A farewell to the Arizona Coyotes

Photo credit:Allan Henry-USA TODAY Sports
Liam Horrobin
17 days ago
It was an emotional farewell to Arizona last night for the Coyotes, now bound for Utah. The Desert Dogs went out with a bang, putting five on the board in a 5-2 win over the Edmonton Oilers. The Coyotes went out similarly to the Winnipeg Jets in 1996, packing their arena with fans all in white shirts.
Liam O’Brien started the scoring, and the Coyotes never looked back. Lawson Crouse, Mattias Maccelli, Dylan Guenther, and Sean Durzi got the fans out of their seats for the final time, contributing to the final score. The energy for that finale was something the Oilers couldn’t match in a meaningless game for the Copper and Blue.
The man at the centre of this move, Alex Meruelo, failed to secure a full-time home last night, which was a surprise to few. As Paul Bissonnette said on the TNT broadcast post-game, “I know that hockey belongs in the desert. I know it will be back there. I don’t want the owners now to be the ones that bring it back.”
Frank Seravalli from Daily Faceoff, who broke the news about the Coyotes’ departure, joined Oilersnation Everyday with Tyler Yaremchuk earlier this week to discuss the final days of desert hockey.
“I think this is a win-win-win for everyone,” said Frank Seravaill on Oilersnation Everyday. “It’s a win for the NHL to get out from Alex Meruelo. It’s a win to finally get this franchise into the hands of a proper steward who can support this team. Another win for them going to one of the fastest growing markets in the United States.”
“How is this a win for Coyotes fans? Stability is the win for Coyotes fans when they get a new arena and likely a new owner the next time . They haven’t had any. It’s been a toxic mess and chaos for two decades now. I believe in the market, but you’ll have to endure a few painful years without a team. When you finally get one, you can compete on a level ice surface with everyone else in the NHL.”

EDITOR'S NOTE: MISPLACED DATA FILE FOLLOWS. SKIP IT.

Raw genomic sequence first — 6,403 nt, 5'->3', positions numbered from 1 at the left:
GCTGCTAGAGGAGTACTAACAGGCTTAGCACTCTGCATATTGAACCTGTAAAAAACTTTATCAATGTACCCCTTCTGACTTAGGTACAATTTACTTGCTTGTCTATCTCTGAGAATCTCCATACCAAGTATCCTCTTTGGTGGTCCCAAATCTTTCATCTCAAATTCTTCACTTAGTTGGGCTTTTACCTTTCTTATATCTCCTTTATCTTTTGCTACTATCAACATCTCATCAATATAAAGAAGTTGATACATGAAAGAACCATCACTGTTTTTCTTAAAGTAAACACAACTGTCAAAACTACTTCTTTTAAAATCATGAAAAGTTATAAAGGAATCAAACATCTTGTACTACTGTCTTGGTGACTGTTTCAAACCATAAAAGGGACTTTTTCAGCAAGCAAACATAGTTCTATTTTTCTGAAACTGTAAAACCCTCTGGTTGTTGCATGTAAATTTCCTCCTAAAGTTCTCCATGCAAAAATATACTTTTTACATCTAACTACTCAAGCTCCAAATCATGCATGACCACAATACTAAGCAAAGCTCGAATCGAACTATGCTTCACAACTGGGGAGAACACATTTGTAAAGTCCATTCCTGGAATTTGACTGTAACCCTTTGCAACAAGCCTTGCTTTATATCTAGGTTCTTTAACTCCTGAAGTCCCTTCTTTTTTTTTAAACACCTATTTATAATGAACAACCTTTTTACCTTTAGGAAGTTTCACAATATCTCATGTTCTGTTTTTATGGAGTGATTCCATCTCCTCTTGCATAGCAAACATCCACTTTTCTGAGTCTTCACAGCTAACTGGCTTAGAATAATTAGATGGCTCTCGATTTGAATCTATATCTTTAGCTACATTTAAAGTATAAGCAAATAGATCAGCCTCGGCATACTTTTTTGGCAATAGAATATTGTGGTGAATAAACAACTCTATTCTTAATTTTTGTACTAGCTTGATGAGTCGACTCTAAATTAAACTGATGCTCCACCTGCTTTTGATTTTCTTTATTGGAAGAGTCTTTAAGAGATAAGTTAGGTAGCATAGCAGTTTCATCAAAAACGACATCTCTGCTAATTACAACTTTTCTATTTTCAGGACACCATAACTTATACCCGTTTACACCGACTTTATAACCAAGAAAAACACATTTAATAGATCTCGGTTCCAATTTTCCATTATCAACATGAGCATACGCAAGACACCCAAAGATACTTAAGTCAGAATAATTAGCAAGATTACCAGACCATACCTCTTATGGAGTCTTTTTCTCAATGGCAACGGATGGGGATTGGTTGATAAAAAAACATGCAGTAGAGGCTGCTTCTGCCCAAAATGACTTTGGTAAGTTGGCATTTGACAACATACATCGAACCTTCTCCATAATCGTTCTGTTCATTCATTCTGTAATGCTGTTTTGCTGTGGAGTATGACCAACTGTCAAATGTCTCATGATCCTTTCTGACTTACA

The NHL has proven that returning to a market that has lost a team works. Of course, the most recent example is the Winnipeg Jets, who ironically became the Coyotes. However, Minnesota is the most similar team to the Coyotes. The NHL moved the Northstars to Dallas in 1993 after an almost 30-year stay in the State of Hockey. Once the organization built a new arena, the NHL returned in 2000, and nobody has ever questioned Minnesota’s ability to host an NHL team since.
Could this be the Coyotes? Gary Bettman wanted to see the Phoenix market succeed. However, they need more plans for the future. On April 8th, the Coyotes announced a plan to build a new complex in the Scottsdale area. The Scottsdale Mayor didn’t have much positive to say about the plans, stating that they are “not feasible or welcome,” which isn’t promising.
Craig Morgan reported that professional hockey might not be completely dead next season. There’s a chance the Tuscon Roadrunners, who Meruelo also owns, will play their home games at the Mullett Arena next season. That process is still ongoing, but moving the Roadrunners to Tempe would help Meruelo finish the lease agreement that he has standing with Arizona State University and Mullett Arena.
While the Roadrunners are a secondary prize for fans in the desert, at least hockey stays alive in the Greater Phoenix area. With the conversations that have gone on over these past couple of weeks, this isn’t goodbye to the Coyotes but more of a see you later. When will that be? Who knows. We know that a plan for the future, including a new rink, needs to be in place before they return. Until then, Salt Lake City will soon have a young, exciting, up-and-coming team in their city .


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